Futile Disputes

In his introduction to Apologetics, Professor Frame told us that the Van Til vs. Clark debate was a futile discussion that only led to chaos in the Orthodox Presbyterian Church (OPC). The disputation concerns whether we think like God (Clark) or our whether our thoughts will never be similar to God because of the Creator/Creature distinction (Van Til). As anyone familiar with Professor Frame will guess, he believes that both Van Til and Clark were right in different ways/senses. Professor Frame continues to display a form of Orthodox irenicism that begs to be heard in the evangelical church (particularly in the Reformed community). Such minute issues are mere bagatelle in the spectrum of eternity.

About Uri Brito

I am the Pastor of Providence Church (CREC) in Pensacola, Fl.
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8 Responses to Futile Disputes

  1. amazedbygrace says:

    How can man think like God when he is an enemy of God? Unless “like” is a mystical term.To think like God would require man to be like God.Men are little god makers that are fashioned from their own minds.Thinking futile thoughts are not Godlike.

  2. U.T. Brito says:

    Thanks for bringing up that point. The issue for Clark was the preservation of our faith. In other words, Clark wanted to avoid skepticism. His point was that if we saw a blue sky, then God must see the sky as blue as well. The blue sky for us would never be a purple sky for God. Clark was concerned that if we saw or thought about truth (Jesus is God) then that had to be the same truth God saw and believed. Clark was well aware that no one knew Christ better than the Father, but the issue is that the truth about the universe that we see was the truth that God saw. Of course, you may be aware that Clark saw almost no value in general revelation, but that’s another discussion. Let me know if this helps.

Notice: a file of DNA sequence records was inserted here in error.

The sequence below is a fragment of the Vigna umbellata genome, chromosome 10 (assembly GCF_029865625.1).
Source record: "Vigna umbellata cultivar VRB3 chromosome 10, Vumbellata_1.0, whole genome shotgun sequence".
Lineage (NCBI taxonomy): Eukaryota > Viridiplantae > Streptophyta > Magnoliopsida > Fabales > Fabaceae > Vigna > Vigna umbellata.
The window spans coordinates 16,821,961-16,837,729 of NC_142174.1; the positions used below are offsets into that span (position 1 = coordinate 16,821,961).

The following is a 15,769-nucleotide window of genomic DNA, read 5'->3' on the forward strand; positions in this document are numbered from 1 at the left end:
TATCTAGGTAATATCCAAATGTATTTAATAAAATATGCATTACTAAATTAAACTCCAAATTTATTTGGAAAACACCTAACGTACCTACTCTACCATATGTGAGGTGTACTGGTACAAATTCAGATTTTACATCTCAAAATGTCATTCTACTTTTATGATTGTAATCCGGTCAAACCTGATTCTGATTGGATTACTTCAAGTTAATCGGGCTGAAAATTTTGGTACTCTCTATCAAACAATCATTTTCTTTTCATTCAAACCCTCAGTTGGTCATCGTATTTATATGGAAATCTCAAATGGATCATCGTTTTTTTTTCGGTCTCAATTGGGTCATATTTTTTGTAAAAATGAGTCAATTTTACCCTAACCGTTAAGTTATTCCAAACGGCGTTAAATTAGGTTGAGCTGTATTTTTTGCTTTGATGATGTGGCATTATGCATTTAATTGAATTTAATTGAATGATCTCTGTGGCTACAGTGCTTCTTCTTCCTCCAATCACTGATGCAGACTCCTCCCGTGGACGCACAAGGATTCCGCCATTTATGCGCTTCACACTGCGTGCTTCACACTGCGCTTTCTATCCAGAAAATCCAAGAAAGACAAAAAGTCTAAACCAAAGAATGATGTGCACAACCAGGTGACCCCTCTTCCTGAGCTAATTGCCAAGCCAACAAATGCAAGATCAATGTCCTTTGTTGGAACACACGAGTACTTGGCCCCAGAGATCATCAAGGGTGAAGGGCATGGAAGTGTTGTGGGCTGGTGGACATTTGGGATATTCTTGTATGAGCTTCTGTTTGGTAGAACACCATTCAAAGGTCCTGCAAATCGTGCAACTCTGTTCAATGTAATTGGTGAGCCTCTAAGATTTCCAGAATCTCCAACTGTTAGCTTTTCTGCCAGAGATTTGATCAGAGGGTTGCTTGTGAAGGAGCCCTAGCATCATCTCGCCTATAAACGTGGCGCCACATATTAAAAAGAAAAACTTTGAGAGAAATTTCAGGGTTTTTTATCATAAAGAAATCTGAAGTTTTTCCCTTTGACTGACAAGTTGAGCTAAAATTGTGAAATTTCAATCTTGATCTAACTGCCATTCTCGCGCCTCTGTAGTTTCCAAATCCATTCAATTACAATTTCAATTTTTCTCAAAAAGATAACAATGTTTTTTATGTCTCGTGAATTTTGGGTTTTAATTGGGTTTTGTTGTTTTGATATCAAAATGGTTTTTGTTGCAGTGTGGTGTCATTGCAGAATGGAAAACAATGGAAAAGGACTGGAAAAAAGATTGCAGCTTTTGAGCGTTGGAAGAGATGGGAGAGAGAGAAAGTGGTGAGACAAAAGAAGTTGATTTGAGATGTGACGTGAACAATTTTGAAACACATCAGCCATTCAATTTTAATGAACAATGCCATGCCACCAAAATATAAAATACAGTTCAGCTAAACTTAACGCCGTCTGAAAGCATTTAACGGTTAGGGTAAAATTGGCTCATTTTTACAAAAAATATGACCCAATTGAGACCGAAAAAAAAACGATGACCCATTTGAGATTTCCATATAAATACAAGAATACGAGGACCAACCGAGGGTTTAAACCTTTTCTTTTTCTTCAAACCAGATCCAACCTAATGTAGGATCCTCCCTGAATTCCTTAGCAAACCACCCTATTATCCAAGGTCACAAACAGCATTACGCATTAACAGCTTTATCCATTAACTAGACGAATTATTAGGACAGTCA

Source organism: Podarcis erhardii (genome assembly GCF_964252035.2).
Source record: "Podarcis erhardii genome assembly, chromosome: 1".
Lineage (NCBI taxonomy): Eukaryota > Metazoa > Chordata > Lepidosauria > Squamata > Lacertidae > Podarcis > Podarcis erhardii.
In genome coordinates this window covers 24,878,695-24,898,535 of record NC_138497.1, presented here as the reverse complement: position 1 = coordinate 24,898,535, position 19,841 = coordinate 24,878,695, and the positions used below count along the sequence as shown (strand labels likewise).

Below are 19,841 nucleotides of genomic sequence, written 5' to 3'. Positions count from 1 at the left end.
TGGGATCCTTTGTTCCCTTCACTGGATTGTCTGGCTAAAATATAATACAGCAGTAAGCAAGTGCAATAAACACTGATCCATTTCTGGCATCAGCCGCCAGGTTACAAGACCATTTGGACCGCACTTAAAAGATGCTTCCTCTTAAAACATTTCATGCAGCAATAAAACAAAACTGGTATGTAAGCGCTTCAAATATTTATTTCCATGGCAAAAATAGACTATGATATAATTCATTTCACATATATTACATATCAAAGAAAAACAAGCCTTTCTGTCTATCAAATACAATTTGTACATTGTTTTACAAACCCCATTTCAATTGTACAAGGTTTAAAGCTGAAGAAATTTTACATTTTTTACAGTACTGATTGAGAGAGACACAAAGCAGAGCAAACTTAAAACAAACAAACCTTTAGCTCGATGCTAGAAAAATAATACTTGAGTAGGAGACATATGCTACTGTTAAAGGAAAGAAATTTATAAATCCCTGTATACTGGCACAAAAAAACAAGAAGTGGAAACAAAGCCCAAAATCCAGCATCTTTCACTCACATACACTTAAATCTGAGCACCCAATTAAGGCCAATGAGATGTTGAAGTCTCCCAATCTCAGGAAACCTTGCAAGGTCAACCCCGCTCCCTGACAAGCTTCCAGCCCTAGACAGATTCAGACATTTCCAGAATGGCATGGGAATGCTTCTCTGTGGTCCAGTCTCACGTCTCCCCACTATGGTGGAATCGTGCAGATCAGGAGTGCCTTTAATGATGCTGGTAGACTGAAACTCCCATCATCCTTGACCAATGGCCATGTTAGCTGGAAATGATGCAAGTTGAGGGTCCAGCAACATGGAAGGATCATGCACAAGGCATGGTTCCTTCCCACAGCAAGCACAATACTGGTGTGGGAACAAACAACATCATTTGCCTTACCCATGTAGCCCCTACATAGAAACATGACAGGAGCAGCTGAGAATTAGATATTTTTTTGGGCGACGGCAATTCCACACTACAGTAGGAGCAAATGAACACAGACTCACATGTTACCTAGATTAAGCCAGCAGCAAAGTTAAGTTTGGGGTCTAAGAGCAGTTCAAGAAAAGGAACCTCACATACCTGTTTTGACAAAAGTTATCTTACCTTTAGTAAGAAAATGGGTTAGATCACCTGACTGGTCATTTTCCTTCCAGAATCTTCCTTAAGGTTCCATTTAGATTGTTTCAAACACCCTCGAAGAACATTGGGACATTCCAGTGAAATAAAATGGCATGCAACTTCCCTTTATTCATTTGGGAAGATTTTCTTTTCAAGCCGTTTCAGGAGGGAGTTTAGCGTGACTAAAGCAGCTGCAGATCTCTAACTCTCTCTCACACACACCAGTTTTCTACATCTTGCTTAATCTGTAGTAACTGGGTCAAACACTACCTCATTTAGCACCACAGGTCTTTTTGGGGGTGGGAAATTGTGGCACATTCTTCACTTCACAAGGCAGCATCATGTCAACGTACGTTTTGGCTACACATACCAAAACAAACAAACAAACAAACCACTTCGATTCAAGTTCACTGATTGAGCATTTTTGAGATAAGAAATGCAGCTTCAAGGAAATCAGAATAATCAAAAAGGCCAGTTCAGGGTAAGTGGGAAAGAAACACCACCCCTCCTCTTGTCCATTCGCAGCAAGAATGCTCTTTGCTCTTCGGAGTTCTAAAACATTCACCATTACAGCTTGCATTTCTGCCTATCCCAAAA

3. Laurence O. says:

    I appreciate the latter part of your post (as echoes of Titus 3:9 ring in my heart’s ears). God, save us seminarians from ourselves!

  4. amazedbygrace says:

    It depends apoun whether God sees like we see. This is an anthropomorism. Gods mind has perfect thoughts that are not idle but active. He doesnt waste His time. God is involved in every detail of His creation as the hair on the head.Im not convinced God sees as we see because of this mode of being that transends all created things.Does His being pleased come from His seeing his creation of the original thought that predetermines its end?

  5. U.T. Brito says:

    I concur with your analysis that God’s mind is not idle but active. But remember that neither are our minds idle. Our minds function in ways that are limited but yet reflect the imago dei. As for your question: “Does His being pleased come from His seeing his creation of the original thought that predetermines its end?” frankly it is too speculative. But I would assume that God takes glory from His thoughts whether they have been made in time (which is absurd to some, but cautiously accepted by others) or in eternity past.